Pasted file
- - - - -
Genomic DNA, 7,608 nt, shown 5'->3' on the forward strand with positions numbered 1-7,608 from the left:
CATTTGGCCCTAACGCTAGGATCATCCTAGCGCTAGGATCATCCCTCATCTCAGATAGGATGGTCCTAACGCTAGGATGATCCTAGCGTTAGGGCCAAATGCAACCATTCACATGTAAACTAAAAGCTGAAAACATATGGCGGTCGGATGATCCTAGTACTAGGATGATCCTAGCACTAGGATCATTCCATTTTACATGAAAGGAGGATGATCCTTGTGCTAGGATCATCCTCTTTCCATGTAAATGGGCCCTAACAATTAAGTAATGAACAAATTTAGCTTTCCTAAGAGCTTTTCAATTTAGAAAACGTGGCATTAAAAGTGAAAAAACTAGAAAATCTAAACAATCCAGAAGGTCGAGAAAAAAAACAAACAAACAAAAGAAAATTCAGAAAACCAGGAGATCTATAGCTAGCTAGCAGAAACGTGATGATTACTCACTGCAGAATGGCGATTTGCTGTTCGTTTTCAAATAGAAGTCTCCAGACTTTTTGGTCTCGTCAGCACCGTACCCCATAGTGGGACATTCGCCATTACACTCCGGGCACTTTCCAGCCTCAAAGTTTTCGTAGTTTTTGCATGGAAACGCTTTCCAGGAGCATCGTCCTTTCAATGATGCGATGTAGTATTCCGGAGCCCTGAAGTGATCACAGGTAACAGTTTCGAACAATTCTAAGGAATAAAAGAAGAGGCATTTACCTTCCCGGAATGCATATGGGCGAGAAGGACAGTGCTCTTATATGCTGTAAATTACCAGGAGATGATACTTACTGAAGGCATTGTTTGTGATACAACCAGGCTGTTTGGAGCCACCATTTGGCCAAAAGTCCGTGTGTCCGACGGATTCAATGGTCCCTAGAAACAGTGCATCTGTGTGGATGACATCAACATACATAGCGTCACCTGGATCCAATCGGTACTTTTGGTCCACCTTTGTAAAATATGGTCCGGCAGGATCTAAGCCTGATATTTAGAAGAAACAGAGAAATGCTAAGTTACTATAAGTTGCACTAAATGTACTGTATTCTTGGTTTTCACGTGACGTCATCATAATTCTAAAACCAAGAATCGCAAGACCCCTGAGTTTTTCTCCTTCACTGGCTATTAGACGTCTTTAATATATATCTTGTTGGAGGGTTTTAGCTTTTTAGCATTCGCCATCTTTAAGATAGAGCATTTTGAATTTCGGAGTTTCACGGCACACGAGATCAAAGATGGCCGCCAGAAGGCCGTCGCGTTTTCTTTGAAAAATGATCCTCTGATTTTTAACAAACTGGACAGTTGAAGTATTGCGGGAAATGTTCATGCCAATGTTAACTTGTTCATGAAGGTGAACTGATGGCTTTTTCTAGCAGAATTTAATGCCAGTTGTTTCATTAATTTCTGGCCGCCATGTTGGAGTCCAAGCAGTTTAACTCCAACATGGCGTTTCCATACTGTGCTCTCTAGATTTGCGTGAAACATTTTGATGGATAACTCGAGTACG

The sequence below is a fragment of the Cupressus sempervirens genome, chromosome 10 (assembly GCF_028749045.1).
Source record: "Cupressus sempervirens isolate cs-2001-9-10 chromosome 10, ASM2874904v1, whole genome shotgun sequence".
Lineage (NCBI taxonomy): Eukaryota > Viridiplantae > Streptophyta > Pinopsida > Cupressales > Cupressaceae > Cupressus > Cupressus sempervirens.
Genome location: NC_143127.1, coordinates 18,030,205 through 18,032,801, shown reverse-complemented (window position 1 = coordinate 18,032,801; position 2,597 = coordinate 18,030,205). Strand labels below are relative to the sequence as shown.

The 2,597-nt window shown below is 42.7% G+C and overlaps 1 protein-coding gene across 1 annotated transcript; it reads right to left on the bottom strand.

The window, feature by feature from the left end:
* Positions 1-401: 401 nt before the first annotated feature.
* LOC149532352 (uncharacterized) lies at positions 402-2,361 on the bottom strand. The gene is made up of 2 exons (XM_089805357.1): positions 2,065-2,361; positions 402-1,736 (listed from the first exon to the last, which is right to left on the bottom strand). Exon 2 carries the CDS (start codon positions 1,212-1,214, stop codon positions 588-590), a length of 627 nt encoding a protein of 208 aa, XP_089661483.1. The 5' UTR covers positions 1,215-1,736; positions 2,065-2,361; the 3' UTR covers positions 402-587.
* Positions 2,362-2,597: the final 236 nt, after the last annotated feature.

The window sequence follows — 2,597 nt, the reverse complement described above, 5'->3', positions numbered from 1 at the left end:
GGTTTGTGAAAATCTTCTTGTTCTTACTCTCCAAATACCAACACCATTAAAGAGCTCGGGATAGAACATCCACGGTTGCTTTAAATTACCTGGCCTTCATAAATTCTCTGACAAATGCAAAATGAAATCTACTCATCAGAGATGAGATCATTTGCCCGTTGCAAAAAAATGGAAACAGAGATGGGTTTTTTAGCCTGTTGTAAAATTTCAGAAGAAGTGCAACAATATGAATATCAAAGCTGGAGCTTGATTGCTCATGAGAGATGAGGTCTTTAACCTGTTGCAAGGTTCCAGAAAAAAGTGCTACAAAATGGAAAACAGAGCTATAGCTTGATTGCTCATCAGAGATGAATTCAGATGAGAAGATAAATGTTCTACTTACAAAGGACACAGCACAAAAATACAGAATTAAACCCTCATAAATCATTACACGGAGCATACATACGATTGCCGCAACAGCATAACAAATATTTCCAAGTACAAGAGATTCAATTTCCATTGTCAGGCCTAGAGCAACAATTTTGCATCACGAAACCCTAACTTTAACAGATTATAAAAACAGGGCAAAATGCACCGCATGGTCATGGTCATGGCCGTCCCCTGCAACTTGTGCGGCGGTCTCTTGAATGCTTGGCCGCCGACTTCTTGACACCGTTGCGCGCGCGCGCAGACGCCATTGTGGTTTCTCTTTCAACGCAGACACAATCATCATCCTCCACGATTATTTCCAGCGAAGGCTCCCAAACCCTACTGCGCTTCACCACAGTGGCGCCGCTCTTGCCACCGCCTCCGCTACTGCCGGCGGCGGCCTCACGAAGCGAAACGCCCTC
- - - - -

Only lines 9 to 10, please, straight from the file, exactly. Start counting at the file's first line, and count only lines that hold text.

* Positions 1-401: 401 nt before the first annotated feature.
* LOC149532352 (uncharacterized) lies at positions 402-2,361 on the bottom strand. The gene is made up of 2 exons (XM_089805357.1): positions 2,065-2,361; positions 402-1,736 (listed from the first exon to the last, which is right to left on the bottom strand). Exon 2 carries the CDS (start codon positions 1,212-1,214, stop codon positions 588-590), a length of 627 nt encoding a protein of 208 aa, XP_089661483.1. The 5' UTR covers positions 1,215-1,736; positions 2,065-2,361; the 3' UTR covers positions 402-587.